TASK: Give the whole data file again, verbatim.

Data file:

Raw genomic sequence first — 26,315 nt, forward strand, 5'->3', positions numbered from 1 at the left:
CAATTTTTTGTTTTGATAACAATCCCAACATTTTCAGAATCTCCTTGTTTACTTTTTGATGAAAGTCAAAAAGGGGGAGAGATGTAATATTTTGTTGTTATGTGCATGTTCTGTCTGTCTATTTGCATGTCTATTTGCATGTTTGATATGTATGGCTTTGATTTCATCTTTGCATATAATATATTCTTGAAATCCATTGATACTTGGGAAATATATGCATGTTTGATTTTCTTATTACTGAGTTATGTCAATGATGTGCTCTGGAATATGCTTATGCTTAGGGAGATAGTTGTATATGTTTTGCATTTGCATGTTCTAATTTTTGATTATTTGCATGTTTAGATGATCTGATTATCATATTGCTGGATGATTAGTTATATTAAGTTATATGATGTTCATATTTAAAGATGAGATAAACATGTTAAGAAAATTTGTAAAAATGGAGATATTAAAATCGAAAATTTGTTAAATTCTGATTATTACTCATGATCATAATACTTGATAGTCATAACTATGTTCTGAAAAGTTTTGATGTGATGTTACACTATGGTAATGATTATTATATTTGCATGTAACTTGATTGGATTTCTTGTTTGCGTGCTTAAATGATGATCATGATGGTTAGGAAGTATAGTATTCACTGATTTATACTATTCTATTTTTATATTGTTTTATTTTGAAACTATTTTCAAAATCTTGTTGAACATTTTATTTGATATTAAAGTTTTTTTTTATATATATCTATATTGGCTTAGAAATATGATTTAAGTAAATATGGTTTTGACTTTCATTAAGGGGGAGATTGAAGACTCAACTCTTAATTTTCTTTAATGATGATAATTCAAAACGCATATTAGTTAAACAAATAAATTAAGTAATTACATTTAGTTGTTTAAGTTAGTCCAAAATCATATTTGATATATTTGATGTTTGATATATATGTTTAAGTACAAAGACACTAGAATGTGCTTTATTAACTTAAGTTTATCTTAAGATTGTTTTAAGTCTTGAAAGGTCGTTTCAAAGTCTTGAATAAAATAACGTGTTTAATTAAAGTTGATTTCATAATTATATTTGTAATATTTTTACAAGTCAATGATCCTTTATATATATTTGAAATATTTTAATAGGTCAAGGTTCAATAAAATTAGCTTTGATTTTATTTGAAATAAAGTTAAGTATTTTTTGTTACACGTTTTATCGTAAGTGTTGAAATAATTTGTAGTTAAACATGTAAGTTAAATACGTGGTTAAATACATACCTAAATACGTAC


Raw genomic sequence first — 26,315 nt, forward strand, 5'->3', positions numbered from 1 at the left:
CAATTTTTTGTTTTGATAACAATCCCAACATTTTCAGAATCTCCTTGTTTACTTTTTGATGAAAGTCAAAAAGGGGGAGAGATGTAATATTTTGTTGTTATGTGCATGTTCTGTCTGTCTATTTGCATGTCTATTTGCATGTTTGATATGTATGGCTTTGATTTCATCTTTGCATATAATATATTCTTGAAATCCATTGATACTTGGGAAATATATGCATGTTTGATTTTCTTATTACTGAGTTATGTCAATGATGTGCTCTGGAATATGCTTATGCTTAGGGAGATAGTTGTATATGTTTTGCATTTGCATGTTCTAATTTTTGATTATTTGCATGTTTAGATGATCTGATTATCATATTGCTGGATGATTAGTTATATTAAGTTATATGATGTTCATATTTAAAGATGAGATAAACATGTTAAGAAAATTTGTAAAAATGGAGATATTAAAATCGAAAATTTGTTAAATTCTGATTATTACTCATGATCATAATACTTGATAGTCATAACTATGTTCTGAAAAGTTTTGATGTGATGTTACACTATGGTAATGATTATTATATTTGCATGTAACTTGATTGGATTTCTTGTTTGCGTGCTTAAATGATGATCATGATGGTTAGGAAGTATAGTATTCACTGATTTATACTATTCTATTTTTATATTGTTTTATTTTGAAACTATTTTCAAAATCTTGTTGAACATTTTATTTGATATTAAAGTTTTTTTTTATATATATCTATATTGGCTTAGAAATATGATTTAAGTAAATATGGTTTTGACTTTCATTAAGGGGGAGATTGAAGACTCAACTCTTAATTTTCTTTAATGATGATAATTCAAAACGCATATTAGTTAAACAAATAAATTAAGTAATTACATTTAGTTGTTTAAGTTAGTCCAAAATCATATTTGATATATTTGATGTTTGATATATATGTTTAAGTACAAAGACACTAGAATGTGCTTTATTAACTTAAGTTTATCTTAAGATTGTTTTAAGTCTTGAAAGGTCGTTTCAAAGTCTTGAATAAAATAACGTGTTTAATTAAAGTTGATTTCATAATTATATTTGTAATATTTTTACAAGTCAATGATCCTTTATATATATTTGAAATATTTTAATAGGTCAAGGTTCAATAAAATTAGCTTTGATTTTATTTGAAATAAAGTTAAGTATTTTTTGTTACACGTTTTATCGTAAGTGTTGAAATAATTTGTAGTTAAACATGTAAGTTAAATACGTGGTTAAATACATACCTAAATACGTAC